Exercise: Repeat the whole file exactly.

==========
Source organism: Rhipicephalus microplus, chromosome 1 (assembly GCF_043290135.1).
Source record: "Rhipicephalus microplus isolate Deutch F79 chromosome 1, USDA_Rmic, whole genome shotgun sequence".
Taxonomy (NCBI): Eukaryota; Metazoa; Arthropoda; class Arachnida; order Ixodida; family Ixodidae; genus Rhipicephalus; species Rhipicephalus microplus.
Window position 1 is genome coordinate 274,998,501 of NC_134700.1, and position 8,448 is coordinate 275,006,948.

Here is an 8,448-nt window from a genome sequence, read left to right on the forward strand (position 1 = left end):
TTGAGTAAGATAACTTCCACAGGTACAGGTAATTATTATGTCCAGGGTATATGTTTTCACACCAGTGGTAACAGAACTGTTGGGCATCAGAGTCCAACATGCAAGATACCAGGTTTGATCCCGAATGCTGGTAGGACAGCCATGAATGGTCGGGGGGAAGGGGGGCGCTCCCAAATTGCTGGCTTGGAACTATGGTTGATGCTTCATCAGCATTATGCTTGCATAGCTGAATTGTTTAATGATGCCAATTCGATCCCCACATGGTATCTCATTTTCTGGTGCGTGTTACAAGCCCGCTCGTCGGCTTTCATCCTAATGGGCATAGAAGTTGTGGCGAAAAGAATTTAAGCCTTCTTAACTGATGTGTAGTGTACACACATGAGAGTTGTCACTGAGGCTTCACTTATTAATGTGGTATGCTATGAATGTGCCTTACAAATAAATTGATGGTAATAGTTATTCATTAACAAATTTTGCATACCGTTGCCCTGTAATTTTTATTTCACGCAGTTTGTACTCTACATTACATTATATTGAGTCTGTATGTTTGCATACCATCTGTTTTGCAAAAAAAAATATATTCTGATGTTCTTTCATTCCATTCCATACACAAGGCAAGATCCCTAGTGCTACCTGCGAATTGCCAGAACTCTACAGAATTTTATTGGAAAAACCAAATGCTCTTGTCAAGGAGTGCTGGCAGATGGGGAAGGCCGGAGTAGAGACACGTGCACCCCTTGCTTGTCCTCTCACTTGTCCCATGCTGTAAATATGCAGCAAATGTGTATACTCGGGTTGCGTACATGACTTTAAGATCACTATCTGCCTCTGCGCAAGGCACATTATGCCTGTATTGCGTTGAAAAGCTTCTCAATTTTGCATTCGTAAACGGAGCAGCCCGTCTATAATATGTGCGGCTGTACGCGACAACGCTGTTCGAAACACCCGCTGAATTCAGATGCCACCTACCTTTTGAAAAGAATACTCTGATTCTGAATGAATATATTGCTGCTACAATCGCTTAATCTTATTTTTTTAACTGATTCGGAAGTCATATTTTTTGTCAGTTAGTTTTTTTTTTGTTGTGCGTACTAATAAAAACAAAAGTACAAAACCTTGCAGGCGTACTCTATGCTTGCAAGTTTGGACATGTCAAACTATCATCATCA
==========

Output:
Source organism: Rhipicephalus microplus, chromosome 1 (assembly GCF_043290135.1).
Source record: "Rhipicephalus microplus isolate Deutch F79 chromosome 1, USDA_Rmic, whole genome shotgun sequence".
Taxonomy (NCBI): Eukaryota; Metazoa; Arthropoda; class Arachnida; order Ixodida; family Ixodidae; genus Rhipicephalus; species Rhipicephalus microplus.
Window position 1 is genome coordinate 274,998,501 of NC_134700.1, and position 8,448 is coordinate 275,006,948.

Here is an 8,448-nt window from a genome sequence, read left to right on the forward strand (position 1 = left end):
TTGAGTAAGATAACTTCCACAGGTACAGGTAATTATTATGTCCAGGGTATATGTTTTCACACCAGTGGTAACAGAACTGTTGGGCATCAGAGTCCAACATGCAAGATACCAGGTTTGATCCCGAATGCTGGTAGGACAGCCATGAATGGTCGGGGGGAAGGGGGGCGCTCCCAAATTGCTGGCTTGGAACTATGGTTGATGCTTCATCAGCATTATGCTTGCATAGCTGAATTGTTTAATGATGCCAATTCGATCCCCACATGGTATCTCATTTTCTGGTGCGTGTTACAAGCCCGCTCGTCGGCTTTCATCCTAATGGGCATAGAAGTTGTGGCGAAAAGAATTTAAGCCTTCTTAACTGATGTGTAGTGTACACACATGAGAGTTGTCACTGAGGCTTCACTTATTAATGTGGTATGCTATGAATGTGCCTTACAAATAAATTGATGGTAATAGTTATTCATTAACAAATTTTGCATACCGTTGCCCTGTAATTTTTATTTCACGCAGTTTGTACTCTACATTACATTATATTGAGTCTGTATGTTTGCATACCATCTGTTTTGCAAAAAAAAATATATTCTGATGTTCTTTCATTCCATTCCATACACAAGGCAAGATCCCTAGTGCTACCTGCGAATTGCCAGAACTCTACAGAATTTTATTGGAAAAACCAAATGCTCTTGTCAAGGAGTGCTGGCAGATGGGGAAGGCCGGAGTAGAGACACGTGCACCCCTTGCTTGTCCTCTCACTTGTCCCATGCTGTAAATATGCAGCAAATGTGTATACTCGGGTTGCGTACATGACTTTAAGATCACTATCTGCCTCTGCGCAAGGCACATTATGCCTGTATTGCGTTGAAAAGCTTCTCAATTTTGCATTCGTAAACGGAGCAGCCCGTCTATAATATGTGCGGCTGTACGCGACAACGCTGTTCGAAACACCCGCTGAATTCAGATGCCACCTACCTTTTGAAAAGAATACTCTGATTCTGAATGAATATATTGCTGCTACAATCGCTTAATCTTATTTTTTTAACTGATTCGGAAGTCATATTTTTTGTCAGTTAGTTTTTTTTTTGTTGTGCGTACTAATAAAAACAAAAGTACAAAACCTTGCAGGCGTACTCTATGCTTGCAAGTTTGGACATGTCAAACTATCATCATCA